Image-iqaudio-dacplus-overlay.dtb
Image-lirc-rpi-overlay.dtb
Image-pcf8523-rtc-overlay.dtb
Image-pps-gpio-overlay.dtb
Image-raspberrypi2.bin
Image-w1-gpio-overlay.dtb
Image-w1-gpio-pullup-overlay.dtb
modules--3.18.5+gita6cf3c99bc89e2c010c2f78fbf9e3ed478ccfd46-r0-raspberrypi2-20150409151425.tgz
modules-raspberrypi2.tgz
README_-_DO_NOT_DELETE_FILES_IN_THIS_DIRECTORY.txt
rpi-hwup-image-raspberrypi2-20150409151425.rootfs.ext3
rpi-hwup-image-raspberrypi2-20150409151425.rootfs.manifest
rpi-hwup-image-raspberrypi2-20150409151425.rootfs.rpi-sdimg
rpi-hwup-image-raspberrypi2-20150409151425.rootfs.tar.bz2
rpi-hwup-image-raspberrypi2.ext3
rpi-hwup-image-raspberrypi2.manifest
rpi-hwup-image-raspberrypi2.rpi-sdimg
rpi-hwup-image-raspberrypi2.tar.bz2

Use the Image

Be careful at this point, because the steps below should be run as root, and will rewrite a disk image. If you do something wrong at this point, you may end by damaging what’s stored on your disks!

Let’s assume that the SD card will be mapped as /dev/sdc. Replace /dev/sdc with the device where your SD card is stored. To find out where your device is mapped, you can run the command:

$ df -aTh

WARNING: In the next section, be sure to change any instance of /dev/sdc to your specific disk that it is mapped. Otherwise you may damage your system!

1) Fill the SD Card With the Image

Insert an SD card on your computer using an SD->USB adapter and check if it was mapped at /dev/sdc.

The current image size is about 620 MB. Be sure to have an SD card big enough to fit the size of the generated image.

Now, write the image with the following command:

# dd if=tmp-glibc/deploy/images/raspberrypi2/rpi-hwup-image-raspberrypi2.rpi-sdimg of=/dev/sdc bs=128M && sync
4+1 records in
4+1 records out
616562688 bytes (617 MB) copied, 91.798 s, 6.7 MB/s

NOTE: the actual image size may vary, as we add more packages to the build image.

The image is now created and you can use it to boot into Tizen.

NOTE: The root password used on this image will be “root”.

2) Optional: Resize the Root Image to the Disk Size

By default, the image size doesn’t fill the entire SD disk. If you want to extend it to use all your SD card space, you can check what’s the first sector of the second partition of the disk.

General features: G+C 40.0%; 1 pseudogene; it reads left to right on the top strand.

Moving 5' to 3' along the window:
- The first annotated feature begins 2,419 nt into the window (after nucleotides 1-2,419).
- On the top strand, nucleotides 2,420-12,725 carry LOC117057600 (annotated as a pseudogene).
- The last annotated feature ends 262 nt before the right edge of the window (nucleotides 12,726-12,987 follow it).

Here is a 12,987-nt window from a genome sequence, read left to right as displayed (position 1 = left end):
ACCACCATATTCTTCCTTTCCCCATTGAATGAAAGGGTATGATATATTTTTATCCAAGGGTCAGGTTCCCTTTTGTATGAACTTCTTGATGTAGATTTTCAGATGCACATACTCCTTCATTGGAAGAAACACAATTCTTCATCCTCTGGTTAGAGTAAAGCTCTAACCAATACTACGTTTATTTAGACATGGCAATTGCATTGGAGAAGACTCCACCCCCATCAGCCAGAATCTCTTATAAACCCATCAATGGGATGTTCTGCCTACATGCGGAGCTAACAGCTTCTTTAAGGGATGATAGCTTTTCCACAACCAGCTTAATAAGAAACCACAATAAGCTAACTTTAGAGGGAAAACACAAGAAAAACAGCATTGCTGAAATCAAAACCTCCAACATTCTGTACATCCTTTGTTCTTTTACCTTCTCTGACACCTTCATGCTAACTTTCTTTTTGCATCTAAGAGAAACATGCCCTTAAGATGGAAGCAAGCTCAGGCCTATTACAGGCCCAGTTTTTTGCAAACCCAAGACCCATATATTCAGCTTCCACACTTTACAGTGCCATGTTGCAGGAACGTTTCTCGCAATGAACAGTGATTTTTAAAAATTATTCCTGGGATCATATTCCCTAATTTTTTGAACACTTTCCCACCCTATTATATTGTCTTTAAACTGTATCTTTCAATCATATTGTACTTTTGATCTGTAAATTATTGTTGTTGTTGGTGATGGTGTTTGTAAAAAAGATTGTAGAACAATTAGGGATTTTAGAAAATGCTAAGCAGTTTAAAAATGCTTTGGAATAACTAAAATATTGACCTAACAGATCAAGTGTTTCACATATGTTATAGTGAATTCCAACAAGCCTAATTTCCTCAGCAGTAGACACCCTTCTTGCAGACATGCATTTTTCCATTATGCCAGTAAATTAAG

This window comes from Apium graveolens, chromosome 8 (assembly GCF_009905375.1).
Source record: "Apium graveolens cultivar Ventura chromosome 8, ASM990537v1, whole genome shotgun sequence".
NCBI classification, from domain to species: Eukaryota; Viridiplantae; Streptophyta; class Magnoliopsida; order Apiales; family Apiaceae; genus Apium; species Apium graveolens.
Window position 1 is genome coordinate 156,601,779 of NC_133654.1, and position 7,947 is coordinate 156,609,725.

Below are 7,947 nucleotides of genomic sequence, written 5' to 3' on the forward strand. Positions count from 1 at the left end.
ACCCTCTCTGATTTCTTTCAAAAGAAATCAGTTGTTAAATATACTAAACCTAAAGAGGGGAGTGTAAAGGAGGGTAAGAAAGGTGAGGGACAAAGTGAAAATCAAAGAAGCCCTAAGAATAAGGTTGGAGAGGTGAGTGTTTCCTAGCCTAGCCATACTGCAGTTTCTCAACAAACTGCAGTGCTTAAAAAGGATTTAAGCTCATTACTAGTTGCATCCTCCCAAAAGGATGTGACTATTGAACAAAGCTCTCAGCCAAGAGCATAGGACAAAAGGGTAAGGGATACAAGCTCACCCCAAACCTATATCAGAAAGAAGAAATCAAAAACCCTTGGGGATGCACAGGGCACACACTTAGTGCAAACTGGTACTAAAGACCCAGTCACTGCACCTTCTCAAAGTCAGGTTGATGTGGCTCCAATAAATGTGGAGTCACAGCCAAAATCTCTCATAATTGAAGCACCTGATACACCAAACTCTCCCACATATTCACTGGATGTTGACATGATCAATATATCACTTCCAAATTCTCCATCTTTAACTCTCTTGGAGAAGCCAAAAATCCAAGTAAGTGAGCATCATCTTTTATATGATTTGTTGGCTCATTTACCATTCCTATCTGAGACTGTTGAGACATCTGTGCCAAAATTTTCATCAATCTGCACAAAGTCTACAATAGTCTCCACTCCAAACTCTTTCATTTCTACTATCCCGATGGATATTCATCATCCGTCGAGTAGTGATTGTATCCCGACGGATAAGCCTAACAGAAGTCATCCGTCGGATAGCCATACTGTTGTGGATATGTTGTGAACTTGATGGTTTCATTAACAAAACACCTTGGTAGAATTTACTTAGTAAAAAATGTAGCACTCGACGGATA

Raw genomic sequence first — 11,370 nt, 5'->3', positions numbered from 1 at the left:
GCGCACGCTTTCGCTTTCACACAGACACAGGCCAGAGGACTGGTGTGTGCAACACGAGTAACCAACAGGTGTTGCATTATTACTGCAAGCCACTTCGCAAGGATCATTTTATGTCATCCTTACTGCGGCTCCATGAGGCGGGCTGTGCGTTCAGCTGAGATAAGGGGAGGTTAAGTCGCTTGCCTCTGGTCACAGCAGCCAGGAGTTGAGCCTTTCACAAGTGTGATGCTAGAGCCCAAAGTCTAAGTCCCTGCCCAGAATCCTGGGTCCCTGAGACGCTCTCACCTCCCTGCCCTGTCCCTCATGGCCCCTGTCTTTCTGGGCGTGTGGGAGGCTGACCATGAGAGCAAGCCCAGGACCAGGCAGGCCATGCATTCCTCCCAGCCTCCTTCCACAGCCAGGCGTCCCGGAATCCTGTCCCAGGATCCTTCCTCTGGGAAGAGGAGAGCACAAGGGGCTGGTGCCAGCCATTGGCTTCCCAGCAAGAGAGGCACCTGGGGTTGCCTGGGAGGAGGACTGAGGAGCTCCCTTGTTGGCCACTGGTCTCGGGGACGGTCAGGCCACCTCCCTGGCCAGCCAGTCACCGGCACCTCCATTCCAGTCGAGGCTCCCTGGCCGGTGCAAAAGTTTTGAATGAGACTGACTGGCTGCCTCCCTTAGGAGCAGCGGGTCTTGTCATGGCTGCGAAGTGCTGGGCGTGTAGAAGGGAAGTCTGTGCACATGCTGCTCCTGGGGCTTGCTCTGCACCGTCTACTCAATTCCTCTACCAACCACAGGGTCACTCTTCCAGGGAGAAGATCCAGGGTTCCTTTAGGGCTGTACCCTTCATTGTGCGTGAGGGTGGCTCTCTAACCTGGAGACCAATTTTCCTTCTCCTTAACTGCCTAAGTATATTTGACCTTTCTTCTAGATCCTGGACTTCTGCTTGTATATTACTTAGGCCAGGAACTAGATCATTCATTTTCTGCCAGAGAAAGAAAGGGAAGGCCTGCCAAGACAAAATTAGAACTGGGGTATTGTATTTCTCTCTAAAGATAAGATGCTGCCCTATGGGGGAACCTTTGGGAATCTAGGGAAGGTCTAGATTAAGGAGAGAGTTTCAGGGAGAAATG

Assuming that the first sector is 49152, you should delete it and re-create, using the maximum SD size as the last sector, as shown below:

# fdisk /dev/sdc
Welcome to fdisk (util-linux 2.25.2).
Changes will remain in memory only, until you decide to write them.
Be careful before using the write command.

Command (m for help): p
Disk /dev/sdc: 7.4 GiB, 7969177600 bytes, 15564800 sectors
Units: sectors of 1 * 512 = 512 bytes
Sector size (logical/physical): 512 bytes / 512 bytes
I/O size (minimum/optimal): 512 bytes / 512 bytes
Disklabel type: dos
Disk identifier: 0x000ceb8d

Device Boot Start End Sectors Size Id Type
/dev/sdc1 * 8192 49151 40960 20M c W95 FAT32 (LBA)
/dev/sdc2 49152 1204223 1155072 564M 83 Linux

Command (m for help): d
Partition number (1,2, default 2):

Partition 2 has been deleted.

Command (m for help): n
Partition type
p primary (1 primary, 0 extended, 3 free)
e extended (container for logical partitions)
Select (default p): p
Partition number (2-4, default 2): 2
First sector (2048-15564799, default 2048): 49152
Last sector, +sectors or +size{K,M,G,T,P} (49152-15564799, default 15564799):

Created a new partition 2 of type 'Linux' and of size 7.4 GiB.

Command (m for help): w
The partition table has been altered.
Calling ioctl() to re-read partition table.
Syncing disks.

Now, we’ll use e2fsck to extend the ext4 partition to fill the entire partition. Before that, the partition should be checked with e2fsck.

Those steps are shown below:

# e2fsck -f /dev/sdc2
e2fsck 1.42.12 (29-Aug-2014)
Pass 1: Checking inodes, blocks, and sizes
Pass 2: Checking directory structure
Setting filetype for entry 'uncompress' in /bin (12) to 1.
Setting filetype for entry 'mke2fs' in /sbin (317) to 1.
Setting filetype for entry 'mkfs.ext4dev' in /sbin (317) to 1.